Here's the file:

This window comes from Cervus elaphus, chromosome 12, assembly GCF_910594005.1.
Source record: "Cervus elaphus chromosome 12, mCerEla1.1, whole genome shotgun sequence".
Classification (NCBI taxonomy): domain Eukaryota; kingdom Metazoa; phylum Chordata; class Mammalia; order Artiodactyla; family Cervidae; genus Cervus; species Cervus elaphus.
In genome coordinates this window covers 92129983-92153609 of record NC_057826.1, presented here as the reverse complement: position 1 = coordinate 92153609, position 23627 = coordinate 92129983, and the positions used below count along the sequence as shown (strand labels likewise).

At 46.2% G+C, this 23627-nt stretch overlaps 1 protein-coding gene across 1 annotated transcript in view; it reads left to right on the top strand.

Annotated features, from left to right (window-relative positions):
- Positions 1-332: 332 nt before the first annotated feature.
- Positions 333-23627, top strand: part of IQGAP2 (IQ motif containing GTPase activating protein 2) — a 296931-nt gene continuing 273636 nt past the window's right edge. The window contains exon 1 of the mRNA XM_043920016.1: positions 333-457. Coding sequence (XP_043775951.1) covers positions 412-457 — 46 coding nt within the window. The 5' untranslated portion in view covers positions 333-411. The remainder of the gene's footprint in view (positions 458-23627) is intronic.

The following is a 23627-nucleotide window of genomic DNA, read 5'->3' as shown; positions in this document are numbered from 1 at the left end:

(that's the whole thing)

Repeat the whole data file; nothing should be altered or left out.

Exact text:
This window comes from Cervus elaphus, chromosome 12, assembly GCF_910594005.1.
Source record: "Cervus elaphus chromosome 12, mCerEla1.1, whole genome shotgun sequence".
Classification (NCBI taxonomy): domain Eukaryota; kingdom Metazoa; phylum Chordata; class Mammalia; order Artiodactyla; family Cervidae; genus Cervus; species Cervus elaphus.
In genome coordinates this window covers 92129983-92153609 of record NC_057826.1, presented here as the reverse complement: position 1 = coordinate 92153609, position 23627 = coordinate 92129983, and the positions used below count along the sequence as shown (strand labels likewise).

At 46.2% G+C, this 23627-nt stretch overlaps 1 protein-coding gene across 1 annotated transcript in view; it reads left to right on the top strand.

Annotated features, from left to right (window-relative positions):
- Positions 1-332: 332 nt before the first annotated feature.
- Positions 333-23627, top strand: part of IQGAP2 (IQ motif containing GTPase activating protein 2) — a 296931-nt gene continuing 273636 nt past the window's right edge. The window contains exon 1 of the mRNA XM_043920016.1: positions 333-457. Coding sequence (XP_043775951.1) covers positions 412-457 — 46 coding nt within the window. The 5' untranslated portion in view covers positions 333-411. The remainder of the gene's footprint in view (positions 458-23627) is intronic.

The following is a 23627-nucleotide window of genomic DNA, read 5'->3' as shown; positions in this document are numbered from 1 at the left end: